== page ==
23andMe asks for two layers of consent before it shows family relationships. First, users are given the chance to turn off the "relative finder" function, which shows relations as close as second cousins. Less than 1 percent of the site's customers choose to opt out. The rest are given the chance to click through to see their "close relatives," and about 40 percent proceed. It's the people in this latter group who may uncover a case of nonpaternity.
This quirky system shows the difficulties that arise in managing genomic data. It used to be that people chose to learn about themselves or not, and doctors helped determine which bits of information were appropriate for each of us to know. Now we're heading for a place where secrets flow more freely, where wise consumers must play defense with the facts.
A certain gene might increase the risk for a certain kind of cancer; that's easy to assimilate. But what about the data points that tell us how we fit in with our families? And how does this relate to our changing sense of what it means to have a family at all? "We are living in an awkward interval where our ability to capture the information often exceeds our ability to know what to do with it," said NIH director Francis Collins last summer, in an interview with Gina Kolata of the New York Times. Science is getting personal. Medicine is getting personal. Information is getting personal. That means each of us will have to figure out a personal approach to the swelling stream of data. At some point, all of us may have to decide: Do I want to know the truth or not? Am I a Jackie or an Alex?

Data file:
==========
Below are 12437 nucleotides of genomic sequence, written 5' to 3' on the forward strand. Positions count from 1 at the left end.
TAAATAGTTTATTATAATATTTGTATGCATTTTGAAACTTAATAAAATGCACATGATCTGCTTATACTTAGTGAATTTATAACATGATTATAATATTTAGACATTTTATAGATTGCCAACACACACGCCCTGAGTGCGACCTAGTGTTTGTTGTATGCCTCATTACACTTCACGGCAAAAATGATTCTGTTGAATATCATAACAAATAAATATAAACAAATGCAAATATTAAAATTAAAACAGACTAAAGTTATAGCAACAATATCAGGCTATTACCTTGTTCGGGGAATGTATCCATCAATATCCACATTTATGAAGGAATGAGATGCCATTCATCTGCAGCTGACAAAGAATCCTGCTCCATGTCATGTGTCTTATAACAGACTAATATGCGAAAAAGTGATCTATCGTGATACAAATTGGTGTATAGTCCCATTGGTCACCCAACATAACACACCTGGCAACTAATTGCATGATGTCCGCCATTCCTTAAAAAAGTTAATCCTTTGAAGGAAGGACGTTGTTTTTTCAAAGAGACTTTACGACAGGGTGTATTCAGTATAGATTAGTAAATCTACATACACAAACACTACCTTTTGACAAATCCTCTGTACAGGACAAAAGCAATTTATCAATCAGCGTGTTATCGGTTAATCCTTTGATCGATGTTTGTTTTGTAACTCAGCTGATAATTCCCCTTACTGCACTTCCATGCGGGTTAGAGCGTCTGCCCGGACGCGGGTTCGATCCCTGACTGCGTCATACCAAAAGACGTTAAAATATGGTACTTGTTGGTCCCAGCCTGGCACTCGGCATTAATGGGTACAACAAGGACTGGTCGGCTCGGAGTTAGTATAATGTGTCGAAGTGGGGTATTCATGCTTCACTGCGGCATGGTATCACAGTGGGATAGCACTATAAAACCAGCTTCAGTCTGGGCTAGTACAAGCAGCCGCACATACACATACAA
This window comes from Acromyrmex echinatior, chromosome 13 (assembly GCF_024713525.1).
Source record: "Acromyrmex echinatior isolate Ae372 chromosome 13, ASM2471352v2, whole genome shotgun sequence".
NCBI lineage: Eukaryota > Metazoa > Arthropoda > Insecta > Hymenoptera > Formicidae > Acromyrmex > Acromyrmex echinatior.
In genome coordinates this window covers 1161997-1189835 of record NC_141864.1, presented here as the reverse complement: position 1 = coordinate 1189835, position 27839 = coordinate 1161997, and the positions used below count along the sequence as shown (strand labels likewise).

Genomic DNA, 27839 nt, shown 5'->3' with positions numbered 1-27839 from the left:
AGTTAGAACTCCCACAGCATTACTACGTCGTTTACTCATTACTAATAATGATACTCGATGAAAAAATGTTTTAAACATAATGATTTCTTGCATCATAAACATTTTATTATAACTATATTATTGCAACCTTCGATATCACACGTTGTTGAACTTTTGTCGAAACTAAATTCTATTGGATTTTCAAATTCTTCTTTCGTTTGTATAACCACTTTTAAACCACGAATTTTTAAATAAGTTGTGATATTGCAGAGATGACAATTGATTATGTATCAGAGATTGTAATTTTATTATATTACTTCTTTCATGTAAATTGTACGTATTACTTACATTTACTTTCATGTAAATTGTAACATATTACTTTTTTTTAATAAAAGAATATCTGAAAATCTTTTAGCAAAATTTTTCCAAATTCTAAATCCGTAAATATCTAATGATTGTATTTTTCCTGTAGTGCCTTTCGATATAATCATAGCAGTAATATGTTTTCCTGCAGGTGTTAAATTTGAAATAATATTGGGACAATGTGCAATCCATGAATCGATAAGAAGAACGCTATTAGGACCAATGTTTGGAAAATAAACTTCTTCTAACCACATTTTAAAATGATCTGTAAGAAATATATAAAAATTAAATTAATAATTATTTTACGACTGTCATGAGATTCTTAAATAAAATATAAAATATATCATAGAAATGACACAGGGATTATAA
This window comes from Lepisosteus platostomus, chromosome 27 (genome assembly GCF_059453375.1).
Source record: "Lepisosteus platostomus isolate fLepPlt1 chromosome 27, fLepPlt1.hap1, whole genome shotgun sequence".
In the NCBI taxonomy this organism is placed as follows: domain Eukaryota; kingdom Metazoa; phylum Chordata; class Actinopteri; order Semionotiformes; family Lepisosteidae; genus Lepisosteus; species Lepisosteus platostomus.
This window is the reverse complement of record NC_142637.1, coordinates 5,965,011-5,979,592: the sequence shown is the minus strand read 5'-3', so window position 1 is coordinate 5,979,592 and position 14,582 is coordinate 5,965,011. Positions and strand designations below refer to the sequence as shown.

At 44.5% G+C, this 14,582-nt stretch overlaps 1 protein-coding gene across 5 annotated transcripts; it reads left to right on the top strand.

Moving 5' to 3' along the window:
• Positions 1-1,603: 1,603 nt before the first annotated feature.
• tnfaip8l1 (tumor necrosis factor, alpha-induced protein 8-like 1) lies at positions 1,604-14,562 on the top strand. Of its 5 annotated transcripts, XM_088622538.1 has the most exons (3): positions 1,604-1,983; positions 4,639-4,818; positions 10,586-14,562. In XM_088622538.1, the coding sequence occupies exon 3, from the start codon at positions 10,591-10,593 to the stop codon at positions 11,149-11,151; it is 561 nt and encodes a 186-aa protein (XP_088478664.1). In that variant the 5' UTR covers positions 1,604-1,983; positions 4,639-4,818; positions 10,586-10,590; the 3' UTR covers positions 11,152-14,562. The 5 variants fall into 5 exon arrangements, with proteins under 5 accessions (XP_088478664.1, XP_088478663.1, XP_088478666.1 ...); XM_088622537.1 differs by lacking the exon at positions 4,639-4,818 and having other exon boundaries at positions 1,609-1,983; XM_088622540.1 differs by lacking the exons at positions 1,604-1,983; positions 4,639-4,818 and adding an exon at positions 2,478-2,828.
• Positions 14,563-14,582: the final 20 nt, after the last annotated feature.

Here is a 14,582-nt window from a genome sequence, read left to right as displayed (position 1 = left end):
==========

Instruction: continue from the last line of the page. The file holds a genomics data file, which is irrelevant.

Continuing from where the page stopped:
As time went by, Jackie found some satisfaction in her newfound knowledge. Her lack of closeness with her father wasn't from some failing on his part or on hers, she thought; it wasn't cause for guilt or shame or disappointment. It was only nature. Their relationship had been doomed by mismatched nucleic acids. "I didn't connect with my dad, and now it makes sense," she says. "It's fine. It is what it is."
Jackie doesn't plan to tell her father what she knows. There's no point in hurting him, she says. If they were closer, maybe they would need to have a conversation; but then again, if they were closer, the truth might be more painful still. For now, she's decided not to bring it up, and she won't mention it again to her brother Alex or her mom.
She's been searching for descendants of her biological father, though, and reaching out to his relatives on Facebook and Ancestry.com. A distant cousin passed along a family history that her grandfather, Emmet, typed out in 1964, after five years spent sifting through state archives and church registers. The painstaking document traces Jackie's ancestors back to Norway across 17 generations—an early analog to her own project of self-discovery done through spit analysis and social media. "His attitudes sound just like mine," she says, referring to Emmet's urge to look into his background. "I can tell you that before this whole experience, I would have told you that I believed more in nurture than nature, but since then I've seen how strong nature is."
Some people seem to have this inborn curiosity, a need to dig into their pasts. (A future version of 23andMe might tell you if you're the type of person who would be interested in 23andMe!) Now those people have a better tool for excavation—and when 1 million customers start to pick away, they're sure to tap a heavy vein of secrets.
If this is good or bad it's hard to say. Near the bottom of his history, Emmet jotted down some thoughts that Jackie says she shares exactly: "Many people when discussing genealogy comment that we should let the sleeping dead lie," he wrote almost 40 years ago, "and the other cliché heard so frequently is the warning to be careful lest you turn up a horse thief. The trouble with the first saying is that the sleeping dead just don't lie; something of them is with each of us, dormant or dominant."